Dear Friends

Welcome rain came a little earlier than forecast but then fungi hunting seems an appropriate activity for such a day. This report of the day has been submitted by Christine Watson.

Fungi Day at Mt Pilot

On Sunday morning eighteen keen Fungi fans braved the rain and headed off to Mt Pilot in search of fungi. With the recent dry weather it may well have been a fungi-less day but as we turned into Old Coach Road a large Horse-hoof fungi (Piptoporus species) greeted us on a burnt tree.

As we drove on many more Horse’s Hoof fungi were sighted, white n cream against their hosts the blackened n burnt Eucalypts.

The Mt Pilot area is still black n bleak after the January wildfire – we inspected a Black Cypress Pines population – an old pine with burn cones having spilt massive amounts of seeds. Saddened that we wont see the big old pines on Mt Pilot again in this lifetime, but enlightened by little green ones germinating and coming thru’ the soil. Eucalypts, lilies, n grasses, also regenerating albeit rather sparsely.

Although we couldn’t see the vegetative body of the fungi – microscopic strings of hyphae – in the soil, litter layer, decaying matter and the plants – we were aware of their presence and the vital part fungi plays in the forest – one being that 90%plus plants – including the Eucalypts and the pines – form a symbiotic relationship with fungi at root level – the plant provides the food as fungi is unable to produce its own – the fungi attached to the roots extends thru’ the soil n acts to absorb water and nutrients and provide protection against pathogens.

The Orchids – Parson’s Bands, Little Greenhoods and Midges were just finishing flowering – orchids rely on the fungi also to obtain food as orchid seeds contain little nutrition – the fungi obtain this from other plants until the orchids can produce their own.

A Koala, dead n decomposing – even in death – still clinging to a wild cherry tree – a stark reminder of the loss of life wildfire brings. But life goes on – Susie found fresh Powerful Owl pellets – containing the bones of a Ringtail Possum and Sugar and Squirrel gliders – & Peter finding Pinus radiata seedlings coming thru in the burnt pine plantation.

The unburnt reference area provided lots of fungi fruiting bodies – really spore-releasing bodies – but guess you can call them fruiting bodies if you eat them. Although some people cant eat fungi cos the cell walls are chitinous (as in Insect bodies) – not lignumous (as in plants). We found a host of Fungi – John identified many species – Polypores, tough n woody on dead n decaying branches – Jelly fungi, on wood – Boletes, fleshy n porous – Agarics, gilled fungi – n lots Thelephores, leathery shelves on dead wood.  The rain coming down steadily a meeting n fooded up many headed for home n drier places – a group of intrepids continued on for an enjoyable walk in the forest, wet but happy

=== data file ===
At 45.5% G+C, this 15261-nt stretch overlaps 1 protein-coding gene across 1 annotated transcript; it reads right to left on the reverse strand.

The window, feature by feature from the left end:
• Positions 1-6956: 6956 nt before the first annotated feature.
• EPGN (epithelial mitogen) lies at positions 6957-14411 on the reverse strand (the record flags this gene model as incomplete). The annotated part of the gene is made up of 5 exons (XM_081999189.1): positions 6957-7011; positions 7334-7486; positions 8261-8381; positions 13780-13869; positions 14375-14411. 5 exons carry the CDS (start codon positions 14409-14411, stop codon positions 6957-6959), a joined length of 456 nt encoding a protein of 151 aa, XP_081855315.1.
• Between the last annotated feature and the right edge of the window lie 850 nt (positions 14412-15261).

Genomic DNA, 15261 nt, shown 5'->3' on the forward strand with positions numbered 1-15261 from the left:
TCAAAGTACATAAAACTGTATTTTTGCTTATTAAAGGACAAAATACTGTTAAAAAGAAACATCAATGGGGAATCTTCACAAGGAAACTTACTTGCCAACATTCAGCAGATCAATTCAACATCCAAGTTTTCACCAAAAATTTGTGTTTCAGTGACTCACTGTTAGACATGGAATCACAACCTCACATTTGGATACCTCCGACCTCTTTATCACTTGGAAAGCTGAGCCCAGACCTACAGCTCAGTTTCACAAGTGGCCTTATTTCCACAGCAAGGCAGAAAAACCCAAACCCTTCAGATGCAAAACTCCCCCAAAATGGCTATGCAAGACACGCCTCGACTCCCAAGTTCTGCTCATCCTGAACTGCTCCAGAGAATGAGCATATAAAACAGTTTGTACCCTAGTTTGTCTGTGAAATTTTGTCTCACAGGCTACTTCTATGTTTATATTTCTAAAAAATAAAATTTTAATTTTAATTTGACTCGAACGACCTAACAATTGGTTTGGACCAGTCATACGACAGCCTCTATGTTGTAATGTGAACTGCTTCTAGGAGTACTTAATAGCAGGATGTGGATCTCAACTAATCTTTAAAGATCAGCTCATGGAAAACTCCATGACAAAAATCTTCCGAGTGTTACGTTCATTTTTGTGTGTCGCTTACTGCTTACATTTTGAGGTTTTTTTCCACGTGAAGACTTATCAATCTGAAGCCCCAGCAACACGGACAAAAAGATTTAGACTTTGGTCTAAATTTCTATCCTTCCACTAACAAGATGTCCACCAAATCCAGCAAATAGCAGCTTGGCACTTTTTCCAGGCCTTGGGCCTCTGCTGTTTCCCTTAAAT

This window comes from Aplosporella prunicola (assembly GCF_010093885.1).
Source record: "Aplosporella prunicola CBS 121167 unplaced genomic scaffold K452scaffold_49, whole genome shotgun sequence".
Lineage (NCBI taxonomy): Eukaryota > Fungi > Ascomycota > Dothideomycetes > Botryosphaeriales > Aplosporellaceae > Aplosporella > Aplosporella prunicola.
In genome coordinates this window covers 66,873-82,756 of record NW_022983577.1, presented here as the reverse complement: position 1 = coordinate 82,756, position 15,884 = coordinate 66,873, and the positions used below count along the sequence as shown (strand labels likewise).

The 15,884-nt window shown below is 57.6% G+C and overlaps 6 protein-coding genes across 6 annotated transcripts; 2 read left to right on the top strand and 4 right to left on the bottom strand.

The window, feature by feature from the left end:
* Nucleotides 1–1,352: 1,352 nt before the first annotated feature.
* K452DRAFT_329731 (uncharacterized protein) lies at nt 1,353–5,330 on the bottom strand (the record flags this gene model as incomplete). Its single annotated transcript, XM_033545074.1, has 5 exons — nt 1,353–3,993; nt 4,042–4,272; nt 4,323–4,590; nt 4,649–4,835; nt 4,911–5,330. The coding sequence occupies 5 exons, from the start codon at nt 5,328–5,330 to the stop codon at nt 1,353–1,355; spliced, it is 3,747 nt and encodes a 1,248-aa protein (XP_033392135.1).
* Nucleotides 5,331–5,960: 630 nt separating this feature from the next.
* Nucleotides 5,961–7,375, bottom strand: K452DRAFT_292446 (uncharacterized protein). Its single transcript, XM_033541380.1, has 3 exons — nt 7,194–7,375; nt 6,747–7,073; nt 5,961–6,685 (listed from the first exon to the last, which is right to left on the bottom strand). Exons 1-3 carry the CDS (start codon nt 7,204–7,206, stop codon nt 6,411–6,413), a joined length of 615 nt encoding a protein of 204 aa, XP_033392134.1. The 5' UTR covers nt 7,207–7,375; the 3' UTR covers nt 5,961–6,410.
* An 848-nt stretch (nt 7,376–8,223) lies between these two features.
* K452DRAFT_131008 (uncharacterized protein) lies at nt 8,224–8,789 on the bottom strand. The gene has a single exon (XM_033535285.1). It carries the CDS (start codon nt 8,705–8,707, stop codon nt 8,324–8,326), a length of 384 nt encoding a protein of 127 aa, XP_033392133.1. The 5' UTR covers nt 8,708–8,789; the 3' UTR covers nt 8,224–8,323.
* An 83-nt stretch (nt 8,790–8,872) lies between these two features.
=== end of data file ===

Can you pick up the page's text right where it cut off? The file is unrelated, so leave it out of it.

Around the park:

Parks staff conducted three burns in May, on Donchi Hill, Depot Road and Ballarat Road. Good soaking rain on the following days should have encouraged seed germination. Lilies and grasses are already providing a green tinge. Several large fire fungi, Polyporus mylittae, emerged two weeks after the burn. The burn on Ballarat Road was specifically to encourage regeneration of  Senecio garlandii and only time will tell  if it is successful.

Around Frogs Hollow there are nice clusters of the luminous fungi Ompholotus nidiformis growing at  the base of red gums. It can be found on a variety of native plants as well as exotics such as pinus sp. It is a poisonous fungi and produces white rot on the host. Also fruiting at present is Rooting Shank, Xerula australis and someone remarked that their colour reminded him of pikelets. Yes, it is edible.

On a further flora survey of  the Dillwynia Track block  John identified Viola betonicifolia, Showy Violet, so adding another plant to the flora list. Also found were a couple of olives which escaped the saws.

Rainfall: 53.2mm fell over 7 days in May. Total for the year:  141.4 mm on 20 days.

More on Butcher-birds:

On May 28th John Hawker recorded a Pied Butcher-bird on the Beechworth-Tarrawingee Road, 15 kms west of Beechworth. Philip and Eileen recorded a Grey Butcher-bird in a paddock near Frogs Hollow. Both these species appear to be extending their range.


Our guests for the day will be Dr Phil Suter and Rachel Elso whose topic will be “Invertebrates -backbones of the forest” We will be visiting a wetland and a forest dam to gain further insight into the workings of the environment.  Visitors most welcome.

Tea: 6pm at the Senior Citizens rooms in Conness Street. AGM: 7.15pm  Speaker: 7.30pm  Contact: S. Duncan 0357 261 885





Please find enclosed a cheque/money order for $10 as membership for 2003-4.

Thank you for your support of the group.

It would be appreciated if you would mark your envelope “Membership” and post to P.0. Box 60 Chiltern 3683. Thank you.

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